It was an awesome weekend, we had so much fun exploring the high country with Will and Abi, so generous of them to treat us to a weekend at Lhotsky, we’ll remember all their delicious meals and great company for some time to come!

Lisa on top of the world near the peak of Mount KosciuszkoLisa, Abi and Will with Lake Cootapatamba in the distanceRiding the chairlift down to Thredbo village

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Gallery: Victoria

Australia, Galleries, Victoria 1 Comment »
  • Perth and the Margaret River
Victoria

Photos from Grampians National Park, the Great Ocean Road, Otway Ranges, the Victorian High Country, Melbourne, the Australian Open, the Mornington Peninsula, South Gippsland, Wilsons Promontory, Lakes Entrance, Cape Conran, Snowy River National Park, Mount Hotham, Alpine National Park, Bright, Mount Buffalo National Park, Milawa, King Valley, Beechworth, Rutherglen, Echuca and Granya during January and March, 2010.

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Echuca And The Murray River Valley

Australia, New South Wales, Victoria 2 Comments »
Planet View: S36°07.121’ E144°44.406’
Street View: S36°07.121’ E144°44.406’

The Detmold family home in EchucaNew South Wales and VictoriaSam helping with the yard work at the Detmold house in EchucaWe made a bit of a side trip to visit Trudy Detmold in her home town of Echuca (S36°07.121’ E144°44.406’), where the Murray and Campaspe Rivers meet in northern central Victoria.  Paddle steamers used to travel from the Murray River’s mouth in South Australia over 1000 kilometers all the way to Echuca to transport grain and wool before the railways ruled transportation across country Australia.  We spent a couple of days enjoying Trudy’s fantastic hospitality, also exploring Echuca’s historic centre and taking a run through some of the surrounding bushland.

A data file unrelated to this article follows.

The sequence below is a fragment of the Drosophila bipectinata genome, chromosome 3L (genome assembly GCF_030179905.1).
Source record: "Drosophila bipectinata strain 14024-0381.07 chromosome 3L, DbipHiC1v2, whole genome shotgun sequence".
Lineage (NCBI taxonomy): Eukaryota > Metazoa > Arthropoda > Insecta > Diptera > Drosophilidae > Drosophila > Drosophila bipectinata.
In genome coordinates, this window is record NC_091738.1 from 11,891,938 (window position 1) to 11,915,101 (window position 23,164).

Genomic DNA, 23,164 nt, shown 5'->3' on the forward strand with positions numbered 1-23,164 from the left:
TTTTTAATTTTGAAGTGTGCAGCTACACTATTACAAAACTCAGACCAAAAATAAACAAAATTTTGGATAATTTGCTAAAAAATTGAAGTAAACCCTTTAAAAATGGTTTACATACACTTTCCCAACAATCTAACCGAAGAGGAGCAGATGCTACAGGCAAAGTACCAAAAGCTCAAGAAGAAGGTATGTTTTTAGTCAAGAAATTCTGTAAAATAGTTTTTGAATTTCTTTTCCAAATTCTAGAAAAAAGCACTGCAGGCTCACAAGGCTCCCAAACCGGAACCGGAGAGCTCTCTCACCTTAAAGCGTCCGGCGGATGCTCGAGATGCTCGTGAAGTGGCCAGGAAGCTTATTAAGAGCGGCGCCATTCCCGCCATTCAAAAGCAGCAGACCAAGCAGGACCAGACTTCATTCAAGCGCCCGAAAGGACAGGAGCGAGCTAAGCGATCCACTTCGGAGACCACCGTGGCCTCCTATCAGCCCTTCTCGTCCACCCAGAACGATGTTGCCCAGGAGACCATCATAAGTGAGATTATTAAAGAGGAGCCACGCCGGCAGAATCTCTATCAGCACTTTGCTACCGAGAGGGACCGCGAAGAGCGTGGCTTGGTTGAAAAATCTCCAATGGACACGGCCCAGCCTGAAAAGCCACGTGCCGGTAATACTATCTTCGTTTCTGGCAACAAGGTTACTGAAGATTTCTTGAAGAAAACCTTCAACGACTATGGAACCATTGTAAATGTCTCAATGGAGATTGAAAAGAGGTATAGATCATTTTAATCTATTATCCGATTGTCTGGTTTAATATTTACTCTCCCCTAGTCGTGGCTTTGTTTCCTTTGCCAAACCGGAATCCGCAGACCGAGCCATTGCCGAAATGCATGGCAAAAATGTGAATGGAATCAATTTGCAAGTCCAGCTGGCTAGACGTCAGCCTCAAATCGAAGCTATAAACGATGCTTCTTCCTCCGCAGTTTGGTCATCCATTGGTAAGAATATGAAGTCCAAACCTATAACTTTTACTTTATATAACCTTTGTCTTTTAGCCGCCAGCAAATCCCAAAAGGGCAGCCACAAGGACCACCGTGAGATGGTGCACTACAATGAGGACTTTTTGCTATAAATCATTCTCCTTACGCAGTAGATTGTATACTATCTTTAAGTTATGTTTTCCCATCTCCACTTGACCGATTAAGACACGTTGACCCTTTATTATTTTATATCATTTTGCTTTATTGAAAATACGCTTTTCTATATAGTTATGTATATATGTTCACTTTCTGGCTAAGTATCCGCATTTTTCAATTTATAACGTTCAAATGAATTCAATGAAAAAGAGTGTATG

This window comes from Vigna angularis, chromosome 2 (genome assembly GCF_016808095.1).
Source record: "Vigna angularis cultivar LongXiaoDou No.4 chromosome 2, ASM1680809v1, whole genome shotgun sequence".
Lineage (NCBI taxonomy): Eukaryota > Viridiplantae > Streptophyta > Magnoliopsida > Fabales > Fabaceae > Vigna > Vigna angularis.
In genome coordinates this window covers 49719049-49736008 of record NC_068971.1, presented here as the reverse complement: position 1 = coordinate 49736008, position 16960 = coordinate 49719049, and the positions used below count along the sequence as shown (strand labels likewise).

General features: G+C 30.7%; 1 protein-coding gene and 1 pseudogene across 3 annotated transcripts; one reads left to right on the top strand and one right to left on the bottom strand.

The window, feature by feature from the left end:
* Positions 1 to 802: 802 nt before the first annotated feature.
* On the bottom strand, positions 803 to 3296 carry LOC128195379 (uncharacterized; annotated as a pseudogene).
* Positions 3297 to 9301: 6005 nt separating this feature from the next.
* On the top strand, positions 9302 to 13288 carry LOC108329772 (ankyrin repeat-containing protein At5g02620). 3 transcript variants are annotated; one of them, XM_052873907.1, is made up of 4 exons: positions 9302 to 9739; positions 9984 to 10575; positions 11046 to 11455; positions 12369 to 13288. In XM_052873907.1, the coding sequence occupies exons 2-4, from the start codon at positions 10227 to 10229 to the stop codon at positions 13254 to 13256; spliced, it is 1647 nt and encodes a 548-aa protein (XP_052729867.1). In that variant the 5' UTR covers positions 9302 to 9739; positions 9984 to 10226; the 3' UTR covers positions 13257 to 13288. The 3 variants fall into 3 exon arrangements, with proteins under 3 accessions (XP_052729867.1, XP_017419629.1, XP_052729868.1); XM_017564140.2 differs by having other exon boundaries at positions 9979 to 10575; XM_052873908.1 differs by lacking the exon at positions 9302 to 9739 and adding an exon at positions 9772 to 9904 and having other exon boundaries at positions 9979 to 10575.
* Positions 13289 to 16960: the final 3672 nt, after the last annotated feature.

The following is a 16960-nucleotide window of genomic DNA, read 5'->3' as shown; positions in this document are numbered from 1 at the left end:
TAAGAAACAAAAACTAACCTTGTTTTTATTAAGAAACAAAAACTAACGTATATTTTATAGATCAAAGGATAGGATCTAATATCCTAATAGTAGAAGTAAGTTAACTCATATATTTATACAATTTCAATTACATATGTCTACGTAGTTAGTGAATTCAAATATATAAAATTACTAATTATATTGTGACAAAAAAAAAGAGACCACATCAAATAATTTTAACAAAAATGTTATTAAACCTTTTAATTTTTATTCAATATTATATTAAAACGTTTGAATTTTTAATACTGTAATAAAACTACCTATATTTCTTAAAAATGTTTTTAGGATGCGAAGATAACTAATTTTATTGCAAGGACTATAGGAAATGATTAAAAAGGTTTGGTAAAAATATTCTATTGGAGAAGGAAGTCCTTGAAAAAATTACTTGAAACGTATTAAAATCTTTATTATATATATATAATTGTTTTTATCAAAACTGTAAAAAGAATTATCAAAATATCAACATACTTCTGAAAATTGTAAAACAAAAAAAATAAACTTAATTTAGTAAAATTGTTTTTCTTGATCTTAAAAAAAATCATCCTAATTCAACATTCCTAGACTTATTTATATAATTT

After a couple of days in Echuca we headed On our walk to Granya FallsLocal wildlife at Geehi Flatsback east toward the Snowy Mountains, aiming to meet up with Will and Abi in Thredbo for a weekend of hiking around Mount Kosciuszko.  On the way we made a stop in Rutherglen to dine at another bakery claiming to be Australia’s best: Parker Pies definitely has a pretty firm claim for the title in our book, the selection was absolutely mind-boggling.  From crocodile and crab, through lamb with mint and rosemary to chicken with bacon and tomato, the Parker Pies were absolutely fantastic and definitely worth sampling if ever in the area.  From Rutherglen we restocked in Albury just over the New South Wales border before crossing Lake Hume and heading to Granya State Park for the night.  On our way up to Thredbo we spent a while at Geehi Flats on the western side of Kosciuszko National Park, where I managed to land a Rainbow Trout from the crystal clear waters of the Swampy Plains River.  Geehi Flats was a beautiful spot, secluded campsites lining the banks of the Swampy Plains River, somewhere we would have definitely spent the night if we weren’t making a beeline to meet Abi and Will on the other side of the Great Dividing Range later that day…

The old post office in Echuca's town centreOne of the many pubs lining Echuca's streetsAn old paddle steamer on the Murray River in Echuca Historic EchucaHistoric EchucaThe Detmold family home in Echuca The Detmold family home in EchucaSam helping with the yard work at the Detmold house in EchucaRutherglen RutherglenParker Pies: one of the best bakeries in AustraliaCrossing Lake Hume east of Albury Camping at Granya State ParkCamping at Granya State ParkCamping at Granya State ParkHydroelectricity in the Snowy Mountains View of the mountains looking up toward Mount Kosciuszko View of the mountains looking up toward Mount KosciuszkoCrossing the Swampy Plains River at Geehi FlatsFishermen in Swampy Plains River at Geehi FlatsLocal wildlife at Geehi Flats